risk decision - The decision to accept or not accept the risk(s) associated with an action; made by the commander, leader, or individual responsible for performing that action.

risk management - The process of detecting, assessing, and controlling risk arising from operational factors and making decisions that balance risk costs with mission benefits. The five steps of risk management are identify the hazards, assess the hazards, develop controls and make risk decision, implement controls, and supervise and evaluate. (See controls, exposure, hazard, probablity, residual risk, risk, risk assessment, risk decision, and severity) See FM 1-100.

river crossing - An operation required before ground combat power can be projected and sustained across a water obstacle. It is a centrally planned and controlled offensive operation that requires the allocation of external crossing means and a force dedicated to the security of the bridgehead. (See also deliberate crossing and hasty crossing.) See FM 90-13.

riverine area (JP 1-02) - An inland or coastal area comprising both land and water, characterized by limited land lines of communication, with extensive water surface and/or inland waterways that provide natural routes for surface transportation and communications. See FM 100-40.

riverine operations (JP 1-02) - Operations conducted by forces organized to cope with and exploit the unique characteristics of a riverine area, to locate and destroy hostile forces, and/or to achieve, or maintain control of the riverine area. Joint riverine operations combine land, naval, and air operations, as appropriate, and are suited to the nature of the specific riverine area in which operations are to be conducted. See FM 100-40.

roadblock (JP 1-02, NATO) - A barrier or obstacle (usually covered by fire) used to block, or limit the movement of, hostile vehicles along a route. See FM 5-102.

road clearance time (JP 1-02, NATO) - The total time a column requires to travel over and clear a section of the road. See FMs 55-10 and 55-30.

roentgen (JP 1-02, NATO) - A unit of exposure dose of gamma (or X-) radiation. In field dosimetry, one roentgen is essentially equal to one rad. (Army) - An obsolete term for a unit of radiation dosage equal to the quantity of ionizing radiation that will produce one electrostatic unit of electricity in one cubic centimeter of dry air at zero degrees Celcius and standard atmospheric pressure. (See also centigray (cGy) and dose rate.) See FM 3-9.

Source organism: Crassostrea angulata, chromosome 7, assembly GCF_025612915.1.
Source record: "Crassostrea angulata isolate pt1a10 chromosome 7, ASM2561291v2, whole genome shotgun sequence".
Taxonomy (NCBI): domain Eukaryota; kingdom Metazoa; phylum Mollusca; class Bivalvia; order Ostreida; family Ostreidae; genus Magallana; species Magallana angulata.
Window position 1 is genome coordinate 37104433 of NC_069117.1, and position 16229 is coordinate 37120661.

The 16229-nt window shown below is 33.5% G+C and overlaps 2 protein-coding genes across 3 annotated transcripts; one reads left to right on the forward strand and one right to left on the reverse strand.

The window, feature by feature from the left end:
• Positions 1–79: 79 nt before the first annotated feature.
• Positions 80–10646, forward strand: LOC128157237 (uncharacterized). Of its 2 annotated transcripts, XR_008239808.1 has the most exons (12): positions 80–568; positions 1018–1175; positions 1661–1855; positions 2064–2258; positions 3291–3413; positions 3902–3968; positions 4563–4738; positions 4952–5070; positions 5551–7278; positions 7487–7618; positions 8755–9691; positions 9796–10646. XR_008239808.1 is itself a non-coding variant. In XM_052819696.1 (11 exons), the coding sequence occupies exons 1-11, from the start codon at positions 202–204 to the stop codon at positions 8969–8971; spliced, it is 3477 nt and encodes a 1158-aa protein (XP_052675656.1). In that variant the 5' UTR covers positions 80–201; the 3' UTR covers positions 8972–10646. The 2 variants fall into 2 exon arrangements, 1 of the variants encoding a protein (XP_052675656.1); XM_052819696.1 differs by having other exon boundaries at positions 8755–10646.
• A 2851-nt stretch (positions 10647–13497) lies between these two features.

rounds complete (JP 1-02, NATO) - In artillery and naval gunfire support, the term used to report that the number of rounds specified in fire for effect have been fired. (See also shot.) See FMs 6-series and 7-90.

route (JP 1-02, NATO) - The prescribed course to be traveled from a specific point of origin to a specific destination. See FMs 55-10, 55-30, and 100-103.

route capacity (JP 1-02, NATO) - 1. The maximum traffic flow of vehicles in one direction at the most restricted point on the route. 2. The maximum number of metric tons which can be moved in one direction over a particular route in one hour. It is the product of the maximum traffic flow and the average payload of the vehicles using the route. See FM 55-10.

route classification (JP 1-02, NATO) - Classification assigned to a route using factors of minimum width and worst route type; least bridge, raft, or culvert military load classification; and obstructions to traffic flow. (See also military load classification (MLC).) See FMs 5-36 and 17-95.

route reconnaissance - A form of reconnaissance focused along a specific line of communications, such as a road, railway, or waterway, to provide new or updated information on route conditions and activities along the route. See FMs 5-36 and 17-95.

rules of engagement (ROE) (JP 1-02) - Directives issued by competent military authority which delineate the circumstances and limitations under which US forces will initiate and/or continue combat engagement with other forces encountered. See FM 100-20.

rules of interaction (ROI) (Army) - Rules that guide those human dimension skills required to successfully interface with the myriad of players often present in stability and support operations. These guidelines govern interpersonal communications skills, extent and form of soldier's persuasion, negotiation, and communication techniques. Their purpose is to reduce hostile confrontation. Rules of interaction are founded on firm rules of engagement. Together they provide the soldier a tool to deal with nontraditional threats such as political friction, ideologies, cultural idiosyncrasies, and religious beliefs and rituals. See FM 100-20.

rupture - A task to create a gap in enemy defensive positions quickly. (See also breach and reduce.)

ruse (Army) - A technique of deception operations designed to deceive the enemy, characterized by deliberately exposing false information to the collection means of the enemy, thereby obtaining an advantage. This can be done by any means, including electronic signals and signatures, dummy positions, dummy vehicles and facilities, or misleading troop and force movements. (See also deception operation.)


Updated 27 July 1997.